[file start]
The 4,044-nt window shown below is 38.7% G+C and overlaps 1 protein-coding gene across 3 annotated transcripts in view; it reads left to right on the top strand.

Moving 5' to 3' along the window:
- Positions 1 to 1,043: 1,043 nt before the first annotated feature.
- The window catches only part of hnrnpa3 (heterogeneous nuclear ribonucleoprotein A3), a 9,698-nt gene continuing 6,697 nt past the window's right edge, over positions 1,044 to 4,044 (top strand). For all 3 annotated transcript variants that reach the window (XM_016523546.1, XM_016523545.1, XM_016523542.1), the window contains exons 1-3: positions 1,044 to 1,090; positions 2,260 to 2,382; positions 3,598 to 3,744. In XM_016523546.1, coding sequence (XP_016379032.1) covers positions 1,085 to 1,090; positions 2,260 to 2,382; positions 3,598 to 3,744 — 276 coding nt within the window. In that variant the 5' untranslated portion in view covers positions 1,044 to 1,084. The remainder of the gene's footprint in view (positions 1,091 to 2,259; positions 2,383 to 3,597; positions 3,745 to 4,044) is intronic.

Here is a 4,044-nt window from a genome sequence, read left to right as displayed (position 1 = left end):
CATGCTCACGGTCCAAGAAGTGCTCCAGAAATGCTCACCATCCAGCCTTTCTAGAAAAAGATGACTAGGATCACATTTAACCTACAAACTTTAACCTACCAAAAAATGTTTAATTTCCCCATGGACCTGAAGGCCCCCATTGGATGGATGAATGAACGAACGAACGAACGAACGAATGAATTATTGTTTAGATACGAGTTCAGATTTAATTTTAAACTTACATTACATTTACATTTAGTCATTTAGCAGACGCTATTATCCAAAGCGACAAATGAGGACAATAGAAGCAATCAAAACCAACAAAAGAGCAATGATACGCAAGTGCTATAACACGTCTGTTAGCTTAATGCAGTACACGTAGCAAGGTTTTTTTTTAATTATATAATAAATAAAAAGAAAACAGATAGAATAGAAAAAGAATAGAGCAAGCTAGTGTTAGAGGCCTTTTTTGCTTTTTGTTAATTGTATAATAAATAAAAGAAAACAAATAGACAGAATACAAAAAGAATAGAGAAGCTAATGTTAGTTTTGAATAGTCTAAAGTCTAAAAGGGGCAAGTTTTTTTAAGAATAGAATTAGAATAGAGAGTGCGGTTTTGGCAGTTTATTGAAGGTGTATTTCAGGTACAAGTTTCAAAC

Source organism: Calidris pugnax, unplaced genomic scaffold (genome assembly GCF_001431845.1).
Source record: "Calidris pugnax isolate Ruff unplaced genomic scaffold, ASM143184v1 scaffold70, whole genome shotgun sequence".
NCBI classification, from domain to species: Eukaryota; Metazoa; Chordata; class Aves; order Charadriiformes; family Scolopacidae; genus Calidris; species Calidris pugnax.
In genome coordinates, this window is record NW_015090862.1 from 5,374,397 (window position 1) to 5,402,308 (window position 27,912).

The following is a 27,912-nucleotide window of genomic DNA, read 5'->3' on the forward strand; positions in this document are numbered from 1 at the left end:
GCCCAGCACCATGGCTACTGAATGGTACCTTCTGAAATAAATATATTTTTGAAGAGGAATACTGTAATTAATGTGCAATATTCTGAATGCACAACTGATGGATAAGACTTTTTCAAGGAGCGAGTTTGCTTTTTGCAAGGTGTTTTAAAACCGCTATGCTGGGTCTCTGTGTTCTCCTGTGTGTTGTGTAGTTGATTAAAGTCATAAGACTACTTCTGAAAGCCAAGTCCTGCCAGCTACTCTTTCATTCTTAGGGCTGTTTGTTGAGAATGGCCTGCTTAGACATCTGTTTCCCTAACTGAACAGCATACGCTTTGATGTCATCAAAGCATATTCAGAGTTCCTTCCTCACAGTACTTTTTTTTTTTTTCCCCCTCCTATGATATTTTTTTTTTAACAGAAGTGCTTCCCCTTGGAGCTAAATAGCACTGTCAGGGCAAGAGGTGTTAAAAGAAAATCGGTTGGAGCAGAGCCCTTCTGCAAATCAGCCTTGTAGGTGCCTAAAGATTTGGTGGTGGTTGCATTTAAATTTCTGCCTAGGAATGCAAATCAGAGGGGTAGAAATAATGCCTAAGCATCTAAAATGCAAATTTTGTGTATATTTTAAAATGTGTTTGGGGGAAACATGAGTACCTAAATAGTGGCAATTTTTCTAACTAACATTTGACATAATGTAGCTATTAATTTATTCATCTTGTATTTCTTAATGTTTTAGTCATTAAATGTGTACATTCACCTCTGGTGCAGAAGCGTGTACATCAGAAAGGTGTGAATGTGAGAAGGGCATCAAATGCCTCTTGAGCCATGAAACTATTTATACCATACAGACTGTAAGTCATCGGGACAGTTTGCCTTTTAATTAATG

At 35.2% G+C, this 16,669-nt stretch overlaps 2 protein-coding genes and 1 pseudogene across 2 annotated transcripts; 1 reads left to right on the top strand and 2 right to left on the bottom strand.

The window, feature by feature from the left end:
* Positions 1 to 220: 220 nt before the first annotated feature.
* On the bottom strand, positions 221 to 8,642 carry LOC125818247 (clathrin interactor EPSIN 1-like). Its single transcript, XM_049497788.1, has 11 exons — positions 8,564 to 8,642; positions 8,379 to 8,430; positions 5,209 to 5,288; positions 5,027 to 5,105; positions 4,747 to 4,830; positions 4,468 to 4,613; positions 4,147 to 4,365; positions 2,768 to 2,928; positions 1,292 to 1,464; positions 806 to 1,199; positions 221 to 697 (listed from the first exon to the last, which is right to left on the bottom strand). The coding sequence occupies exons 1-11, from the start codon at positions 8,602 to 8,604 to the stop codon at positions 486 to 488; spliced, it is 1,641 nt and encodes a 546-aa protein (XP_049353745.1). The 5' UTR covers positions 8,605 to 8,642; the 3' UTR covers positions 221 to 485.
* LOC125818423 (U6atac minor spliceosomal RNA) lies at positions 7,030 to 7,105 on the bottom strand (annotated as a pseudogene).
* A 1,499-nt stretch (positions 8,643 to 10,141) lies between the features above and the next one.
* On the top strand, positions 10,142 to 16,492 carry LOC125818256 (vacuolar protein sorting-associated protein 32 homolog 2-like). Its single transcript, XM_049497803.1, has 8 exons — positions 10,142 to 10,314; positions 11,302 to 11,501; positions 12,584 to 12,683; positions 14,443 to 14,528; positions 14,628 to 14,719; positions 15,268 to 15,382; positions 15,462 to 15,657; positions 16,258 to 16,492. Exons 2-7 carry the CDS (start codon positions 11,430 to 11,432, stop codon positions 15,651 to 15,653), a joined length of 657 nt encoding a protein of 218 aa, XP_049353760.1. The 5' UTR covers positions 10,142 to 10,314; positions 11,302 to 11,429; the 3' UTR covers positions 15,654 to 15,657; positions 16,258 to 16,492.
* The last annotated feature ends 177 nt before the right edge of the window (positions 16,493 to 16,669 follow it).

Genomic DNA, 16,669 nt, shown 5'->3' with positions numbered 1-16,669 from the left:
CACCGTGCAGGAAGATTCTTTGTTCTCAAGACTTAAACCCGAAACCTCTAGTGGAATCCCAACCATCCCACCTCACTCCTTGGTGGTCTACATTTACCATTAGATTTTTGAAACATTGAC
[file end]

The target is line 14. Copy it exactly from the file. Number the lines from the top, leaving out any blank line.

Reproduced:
The window, feature by feature from the left end: